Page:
NATO maritime groups visit Plymouth

Ship from Standing NATO Maritime Group One (SNMG) 1 and Standing NATO Mine Countermeasure Group One (SNMCMG) 1 completed a scheduled port visit to Plymouth, England, before taking part in an eight-ship maneuver off the UK coast. 

SNMG-1 and SNMCMG-1 staff took advantage of time in port by having force meetings and a pre-sail brief to prepare for future interactions and training evolutions while operating together during their next period at sea.

“This is one of those rare times when both NATO groups are working together outside of an exercise,” said Danish Cmdr. Michael Madsen, SNMG-1 staff planning officer. “It’s important to hold these briefs to coordinate our types of programs, and make sure if last minute changes come, we both know how to deal with it.”

With one of NATO’s missions being to strengthen the relationships among Allies, Rear Adm. Edward Cashman, Commander of SNMG-1, Royal Danish Cmdr. Peter Krogh, Commander of SNMCMG-1 and both groups’ ship captains took time out of their schedule to visit with Her Majesty’s Naval Base, Devonport Deputy Commander Col. Simon Chapman and the Lord Mayor of Plymouth Councillor Sam Davey.

“Each port call is planned so we can visit with our Allies, both military and civilian communities, and strengthen the relationships that make the Alliance so strong,” said Cashman. “They offer valuable opportunities to discuss regional security and stability, and build awareness and confidence in NATO’s ability to deter conflict and, if necessary, protect the members of the Alliance.”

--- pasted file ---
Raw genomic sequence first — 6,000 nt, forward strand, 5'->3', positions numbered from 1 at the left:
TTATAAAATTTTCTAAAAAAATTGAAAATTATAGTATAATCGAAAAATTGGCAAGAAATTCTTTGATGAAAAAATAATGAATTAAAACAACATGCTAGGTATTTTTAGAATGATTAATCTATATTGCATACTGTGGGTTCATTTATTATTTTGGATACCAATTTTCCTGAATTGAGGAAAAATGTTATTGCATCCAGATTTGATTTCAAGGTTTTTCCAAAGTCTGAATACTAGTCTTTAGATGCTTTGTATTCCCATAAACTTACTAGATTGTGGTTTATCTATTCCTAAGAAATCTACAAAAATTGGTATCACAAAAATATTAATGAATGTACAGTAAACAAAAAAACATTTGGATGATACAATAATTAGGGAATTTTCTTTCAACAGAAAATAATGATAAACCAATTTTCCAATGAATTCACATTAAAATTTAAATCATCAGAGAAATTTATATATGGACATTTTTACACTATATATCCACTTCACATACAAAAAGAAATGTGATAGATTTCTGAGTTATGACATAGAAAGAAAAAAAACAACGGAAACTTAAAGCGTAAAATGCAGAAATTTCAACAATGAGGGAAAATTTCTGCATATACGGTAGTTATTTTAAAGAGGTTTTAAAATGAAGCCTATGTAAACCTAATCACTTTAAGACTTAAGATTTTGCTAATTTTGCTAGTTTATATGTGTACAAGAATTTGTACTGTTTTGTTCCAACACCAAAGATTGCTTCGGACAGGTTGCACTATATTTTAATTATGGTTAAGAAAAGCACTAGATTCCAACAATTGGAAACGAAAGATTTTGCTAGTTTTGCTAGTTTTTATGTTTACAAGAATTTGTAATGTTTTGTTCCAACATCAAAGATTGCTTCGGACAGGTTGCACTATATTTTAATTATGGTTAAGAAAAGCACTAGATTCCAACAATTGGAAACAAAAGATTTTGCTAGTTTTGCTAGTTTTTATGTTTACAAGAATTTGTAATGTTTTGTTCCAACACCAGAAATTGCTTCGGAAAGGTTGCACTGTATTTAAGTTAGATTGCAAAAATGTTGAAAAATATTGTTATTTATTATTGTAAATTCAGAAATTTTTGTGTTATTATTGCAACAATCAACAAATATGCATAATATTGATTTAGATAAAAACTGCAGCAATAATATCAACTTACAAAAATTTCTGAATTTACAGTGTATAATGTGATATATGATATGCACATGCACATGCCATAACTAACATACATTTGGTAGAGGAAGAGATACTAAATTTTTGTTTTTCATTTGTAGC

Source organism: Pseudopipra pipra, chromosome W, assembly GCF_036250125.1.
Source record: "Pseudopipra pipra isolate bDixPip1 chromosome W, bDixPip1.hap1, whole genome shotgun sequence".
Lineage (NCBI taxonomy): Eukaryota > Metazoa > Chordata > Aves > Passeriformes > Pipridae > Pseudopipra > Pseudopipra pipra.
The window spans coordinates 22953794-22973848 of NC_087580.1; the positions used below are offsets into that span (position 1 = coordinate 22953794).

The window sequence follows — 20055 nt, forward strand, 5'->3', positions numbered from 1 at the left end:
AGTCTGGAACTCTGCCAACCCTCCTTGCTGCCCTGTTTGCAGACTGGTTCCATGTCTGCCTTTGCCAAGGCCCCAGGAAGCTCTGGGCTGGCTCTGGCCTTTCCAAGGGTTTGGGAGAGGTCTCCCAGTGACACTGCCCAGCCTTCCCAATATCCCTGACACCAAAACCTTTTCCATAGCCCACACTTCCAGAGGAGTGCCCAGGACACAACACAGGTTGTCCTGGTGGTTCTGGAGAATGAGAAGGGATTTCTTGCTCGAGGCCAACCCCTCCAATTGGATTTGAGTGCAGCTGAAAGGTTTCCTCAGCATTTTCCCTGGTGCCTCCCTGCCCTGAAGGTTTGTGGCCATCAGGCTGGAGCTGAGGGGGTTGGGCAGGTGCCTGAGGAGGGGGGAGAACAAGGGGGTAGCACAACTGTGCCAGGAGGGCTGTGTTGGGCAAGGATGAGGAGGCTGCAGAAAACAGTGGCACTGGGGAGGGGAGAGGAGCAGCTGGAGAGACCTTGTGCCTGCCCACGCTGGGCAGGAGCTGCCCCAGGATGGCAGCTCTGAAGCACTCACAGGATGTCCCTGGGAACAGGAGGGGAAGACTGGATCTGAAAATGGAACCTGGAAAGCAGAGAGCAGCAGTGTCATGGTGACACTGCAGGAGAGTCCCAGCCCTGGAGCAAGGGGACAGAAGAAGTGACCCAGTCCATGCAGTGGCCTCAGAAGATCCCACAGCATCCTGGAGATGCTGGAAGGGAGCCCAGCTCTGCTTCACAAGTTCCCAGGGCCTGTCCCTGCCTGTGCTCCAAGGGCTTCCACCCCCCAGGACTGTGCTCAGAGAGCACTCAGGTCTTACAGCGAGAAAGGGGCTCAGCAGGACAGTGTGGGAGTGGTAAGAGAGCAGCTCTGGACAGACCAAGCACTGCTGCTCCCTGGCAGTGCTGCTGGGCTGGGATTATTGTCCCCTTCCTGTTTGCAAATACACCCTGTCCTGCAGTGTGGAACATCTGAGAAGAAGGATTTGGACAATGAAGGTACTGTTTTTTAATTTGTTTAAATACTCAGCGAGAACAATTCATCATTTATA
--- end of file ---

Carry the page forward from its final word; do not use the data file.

SNMG-1 is currently composed of the US flagship guided-missile destroyer USS Gravely (DDG 107), the German Navy replenishment tanker FGS Spessart (A 1442), the Danish support ship HDMS Absalon (L16), the British frigate HMS Westminster (F237), and the Polish guided-missile frigate ORP General K. Pulaski (FrR 272) and is one of four standing maritime task groups composed of ships from various Allied countries.

These task groups form the core maritime capability of NATO’s Very High Readiness Joint Task Force (VJTF). They provide a continuous maritime capability to execute NATO missions across the spectrum of operations, demonstrate solidarity, and strengthen diplomatic and professional links among Allied naval forces.

Photo: NATO ship underway following their visit to Plymouth. Photo: NATO MARCOM